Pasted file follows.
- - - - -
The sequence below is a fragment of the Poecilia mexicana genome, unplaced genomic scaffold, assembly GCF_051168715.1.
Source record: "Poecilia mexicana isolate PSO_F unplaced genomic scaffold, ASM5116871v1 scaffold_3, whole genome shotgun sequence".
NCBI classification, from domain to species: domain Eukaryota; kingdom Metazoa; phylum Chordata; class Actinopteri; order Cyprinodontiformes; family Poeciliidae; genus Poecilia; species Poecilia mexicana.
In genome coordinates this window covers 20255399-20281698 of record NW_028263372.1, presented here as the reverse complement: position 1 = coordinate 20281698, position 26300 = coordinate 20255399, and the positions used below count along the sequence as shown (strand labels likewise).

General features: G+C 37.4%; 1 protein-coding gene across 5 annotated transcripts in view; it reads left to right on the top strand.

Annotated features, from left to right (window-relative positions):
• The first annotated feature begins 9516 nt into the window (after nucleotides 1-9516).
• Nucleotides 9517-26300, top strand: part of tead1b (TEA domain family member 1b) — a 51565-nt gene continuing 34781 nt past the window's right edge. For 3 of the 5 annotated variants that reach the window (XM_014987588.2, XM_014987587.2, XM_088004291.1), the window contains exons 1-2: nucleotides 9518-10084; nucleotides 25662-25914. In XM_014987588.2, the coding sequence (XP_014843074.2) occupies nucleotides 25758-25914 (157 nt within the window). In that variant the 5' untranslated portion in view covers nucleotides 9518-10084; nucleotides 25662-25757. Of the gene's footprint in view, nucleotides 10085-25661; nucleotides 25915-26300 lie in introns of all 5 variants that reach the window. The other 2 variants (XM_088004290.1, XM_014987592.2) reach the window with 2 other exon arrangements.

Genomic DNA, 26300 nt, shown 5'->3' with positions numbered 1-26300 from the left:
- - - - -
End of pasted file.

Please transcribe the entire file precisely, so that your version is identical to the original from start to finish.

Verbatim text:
The sequence below is a fragment of the Poecilia mexicana genome, unplaced genomic scaffold, assembly GCF_051168715.1.
Source record: "Poecilia mexicana isolate PSO_F unplaced genomic scaffold, ASM5116871v1 scaffold_3, whole genome shotgun sequence".
NCBI classification, from domain to species: domain Eukaryota; kingdom Metazoa; phylum Chordata; class Actinopteri; order Cyprinodontiformes; family Poeciliidae; genus Poecilia; species Poecilia mexicana.
In genome coordinates this window covers 20255399-20281698 of record NW_028263372.1, presented here as the reverse complement: position 1 = coordinate 20281698, position 26300 = coordinate 20255399, and the positions used below count along the sequence as shown (strand labels likewise).

General features: G+C 37.4%; 1 protein-coding gene across 5 annotated transcripts in view; it reads left to right on the top strand.

Annotated features, from left to right (window-relative positions):
• The first annotated feature begins 9516 nt into the window (after nucleotides 1-9516).
• Nucleotides 9517-26300, top strand: part of tead1b (TEA domain family member 1b) — a 51565-nt gene continuing 34781 nt past the window's right edge. For 3 of the 5 annotated variants that reach the window (XM_014987588.2, XM_014987587.2, XM_088004291.1), the window contains exons 1-2: nucleotides 9518-10084; nucleotides 25662-25914. In XM_014987588.2, the coding sequence (XP_014843074.2) occupies nucleotides 25758-25914 (157 nt within the window). In that variant the 5' untranslated portion in view covers nucleotides 9518-10084; nucleotides 25662-25757. Of the gene's footprint in view, nucleotides 10085-25661; nucleotides 25915-26300 lie in introns of all 5 variants that reach the window. The other 2 variants (XM_088004290.1, XM_014987592.2) reach the window with 2 other exon arrangements.

Genomic DNA, 26300 nt, shown 5'->3' with positions numbered 1-26300 from the left: